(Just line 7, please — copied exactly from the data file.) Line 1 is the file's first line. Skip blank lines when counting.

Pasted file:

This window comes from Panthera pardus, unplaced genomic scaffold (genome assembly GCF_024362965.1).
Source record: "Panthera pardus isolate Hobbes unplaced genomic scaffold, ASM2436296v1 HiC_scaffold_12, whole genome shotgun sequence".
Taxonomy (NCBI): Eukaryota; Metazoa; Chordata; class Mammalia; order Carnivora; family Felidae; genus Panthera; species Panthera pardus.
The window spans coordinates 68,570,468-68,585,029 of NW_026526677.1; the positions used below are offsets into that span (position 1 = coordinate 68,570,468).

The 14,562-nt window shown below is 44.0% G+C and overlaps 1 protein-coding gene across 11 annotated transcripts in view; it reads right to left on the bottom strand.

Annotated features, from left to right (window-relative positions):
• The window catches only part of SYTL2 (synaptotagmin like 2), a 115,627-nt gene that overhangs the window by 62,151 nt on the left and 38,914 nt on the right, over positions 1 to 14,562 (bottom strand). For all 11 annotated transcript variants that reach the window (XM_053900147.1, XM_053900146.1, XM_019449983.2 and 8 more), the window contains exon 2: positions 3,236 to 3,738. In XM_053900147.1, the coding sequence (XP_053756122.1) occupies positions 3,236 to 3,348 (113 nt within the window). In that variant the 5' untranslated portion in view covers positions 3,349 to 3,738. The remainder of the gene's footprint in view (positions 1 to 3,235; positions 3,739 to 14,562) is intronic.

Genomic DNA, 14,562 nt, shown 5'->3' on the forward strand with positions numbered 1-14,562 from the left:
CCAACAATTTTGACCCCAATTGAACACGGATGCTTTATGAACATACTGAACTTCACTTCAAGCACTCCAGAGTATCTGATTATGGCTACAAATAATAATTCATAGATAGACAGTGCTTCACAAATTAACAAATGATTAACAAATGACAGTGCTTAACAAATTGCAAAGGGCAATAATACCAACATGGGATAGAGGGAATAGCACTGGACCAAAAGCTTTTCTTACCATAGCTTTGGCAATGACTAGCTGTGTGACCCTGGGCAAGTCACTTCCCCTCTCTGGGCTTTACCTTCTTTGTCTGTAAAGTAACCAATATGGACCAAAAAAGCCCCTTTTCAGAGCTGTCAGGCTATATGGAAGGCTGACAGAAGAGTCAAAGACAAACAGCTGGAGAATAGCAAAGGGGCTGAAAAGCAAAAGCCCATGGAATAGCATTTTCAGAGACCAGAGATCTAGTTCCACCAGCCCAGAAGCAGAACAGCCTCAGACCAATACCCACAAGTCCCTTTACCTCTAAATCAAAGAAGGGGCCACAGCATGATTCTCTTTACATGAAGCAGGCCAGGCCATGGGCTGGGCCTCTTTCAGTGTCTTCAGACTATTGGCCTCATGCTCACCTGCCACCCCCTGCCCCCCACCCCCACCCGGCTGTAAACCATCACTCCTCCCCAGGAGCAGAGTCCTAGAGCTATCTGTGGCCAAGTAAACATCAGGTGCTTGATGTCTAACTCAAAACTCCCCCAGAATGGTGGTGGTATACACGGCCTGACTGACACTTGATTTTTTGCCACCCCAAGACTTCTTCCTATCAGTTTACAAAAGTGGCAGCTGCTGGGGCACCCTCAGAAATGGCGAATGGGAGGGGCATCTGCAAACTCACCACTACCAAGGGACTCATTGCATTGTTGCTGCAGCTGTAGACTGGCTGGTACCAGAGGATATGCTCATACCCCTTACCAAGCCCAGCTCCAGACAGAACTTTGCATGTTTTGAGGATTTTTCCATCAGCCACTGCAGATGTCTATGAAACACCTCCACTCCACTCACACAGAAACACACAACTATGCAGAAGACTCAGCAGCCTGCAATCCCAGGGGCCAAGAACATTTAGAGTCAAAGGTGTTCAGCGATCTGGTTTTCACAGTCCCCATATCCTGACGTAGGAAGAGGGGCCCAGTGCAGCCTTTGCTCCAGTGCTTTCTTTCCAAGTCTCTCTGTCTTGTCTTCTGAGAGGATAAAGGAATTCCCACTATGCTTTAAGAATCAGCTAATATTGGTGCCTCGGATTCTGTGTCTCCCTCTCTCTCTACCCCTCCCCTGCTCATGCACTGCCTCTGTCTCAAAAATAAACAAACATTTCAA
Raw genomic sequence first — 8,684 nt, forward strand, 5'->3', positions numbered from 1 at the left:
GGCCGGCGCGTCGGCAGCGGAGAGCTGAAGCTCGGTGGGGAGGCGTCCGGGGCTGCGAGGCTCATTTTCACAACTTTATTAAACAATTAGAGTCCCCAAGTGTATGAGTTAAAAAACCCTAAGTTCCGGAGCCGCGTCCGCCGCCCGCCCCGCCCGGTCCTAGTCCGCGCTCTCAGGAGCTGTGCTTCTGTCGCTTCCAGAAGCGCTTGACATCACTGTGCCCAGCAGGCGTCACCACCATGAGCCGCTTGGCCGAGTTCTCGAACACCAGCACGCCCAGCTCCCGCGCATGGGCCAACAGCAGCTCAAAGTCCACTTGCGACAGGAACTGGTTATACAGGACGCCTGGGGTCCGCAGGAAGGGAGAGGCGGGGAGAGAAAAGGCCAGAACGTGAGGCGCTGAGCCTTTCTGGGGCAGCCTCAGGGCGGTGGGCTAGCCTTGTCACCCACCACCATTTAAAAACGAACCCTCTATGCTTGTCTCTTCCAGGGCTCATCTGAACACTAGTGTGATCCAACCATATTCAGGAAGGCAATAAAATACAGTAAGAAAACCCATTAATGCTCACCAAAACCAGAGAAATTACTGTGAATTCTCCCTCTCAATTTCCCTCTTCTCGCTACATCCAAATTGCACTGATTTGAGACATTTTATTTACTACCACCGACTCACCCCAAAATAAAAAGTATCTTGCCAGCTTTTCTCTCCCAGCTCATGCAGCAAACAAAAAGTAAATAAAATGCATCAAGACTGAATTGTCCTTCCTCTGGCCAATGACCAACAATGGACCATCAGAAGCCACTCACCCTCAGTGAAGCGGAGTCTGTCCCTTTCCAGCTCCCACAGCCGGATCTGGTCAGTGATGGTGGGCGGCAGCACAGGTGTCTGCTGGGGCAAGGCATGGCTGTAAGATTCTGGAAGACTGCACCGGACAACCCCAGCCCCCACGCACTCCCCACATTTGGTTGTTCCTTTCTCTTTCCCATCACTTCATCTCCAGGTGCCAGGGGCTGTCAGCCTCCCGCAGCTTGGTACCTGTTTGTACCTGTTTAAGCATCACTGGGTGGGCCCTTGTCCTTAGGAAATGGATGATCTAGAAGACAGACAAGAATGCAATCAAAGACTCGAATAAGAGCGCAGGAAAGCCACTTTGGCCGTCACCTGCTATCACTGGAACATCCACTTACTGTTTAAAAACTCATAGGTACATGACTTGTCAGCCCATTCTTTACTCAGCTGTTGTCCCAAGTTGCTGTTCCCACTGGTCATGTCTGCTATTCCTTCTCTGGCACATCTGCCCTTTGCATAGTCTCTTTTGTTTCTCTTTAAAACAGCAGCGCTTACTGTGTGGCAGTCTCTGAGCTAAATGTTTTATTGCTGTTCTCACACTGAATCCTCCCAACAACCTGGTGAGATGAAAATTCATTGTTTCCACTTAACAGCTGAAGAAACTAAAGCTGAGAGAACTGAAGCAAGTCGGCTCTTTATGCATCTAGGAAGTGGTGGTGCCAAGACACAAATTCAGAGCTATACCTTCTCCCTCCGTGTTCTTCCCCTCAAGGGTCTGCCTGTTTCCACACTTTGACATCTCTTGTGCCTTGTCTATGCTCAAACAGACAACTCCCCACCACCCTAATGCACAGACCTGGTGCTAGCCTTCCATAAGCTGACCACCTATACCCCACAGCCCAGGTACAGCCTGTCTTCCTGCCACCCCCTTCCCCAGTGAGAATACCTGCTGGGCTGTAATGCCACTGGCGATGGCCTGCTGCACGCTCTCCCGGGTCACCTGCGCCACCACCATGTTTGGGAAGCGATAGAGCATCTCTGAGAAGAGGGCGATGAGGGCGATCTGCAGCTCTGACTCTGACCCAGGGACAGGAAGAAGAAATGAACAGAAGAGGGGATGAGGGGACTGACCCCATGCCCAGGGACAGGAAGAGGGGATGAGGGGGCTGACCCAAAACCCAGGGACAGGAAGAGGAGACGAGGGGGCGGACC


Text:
• The window catches only part of SYTL2 (synaptotagmin like 2), a 115,627-nt gene that overhangs the window by 62,151 nt on the left and 38,914 nt on the right, over positions 1 to 14,562 (bottom strand). For all 11 annotated transcript variants that reach the window (XM_053900147.1, XM_053900146.1, XM_019449983.2 and 8 more), the window contains exon 2: positions 3,236 to 3,738. In XM_053900147.1, the coding sequence (XP_053756122.1) occupies positions 3,236 to 3,348 (113 nt within the window). In that variant the 5' untranslated portion in view covers positions 3,349 to 3,738. The remainder of the gene's footprint in view (positions 1 to 3,235; positions 3,739 to 14,562) is intronic.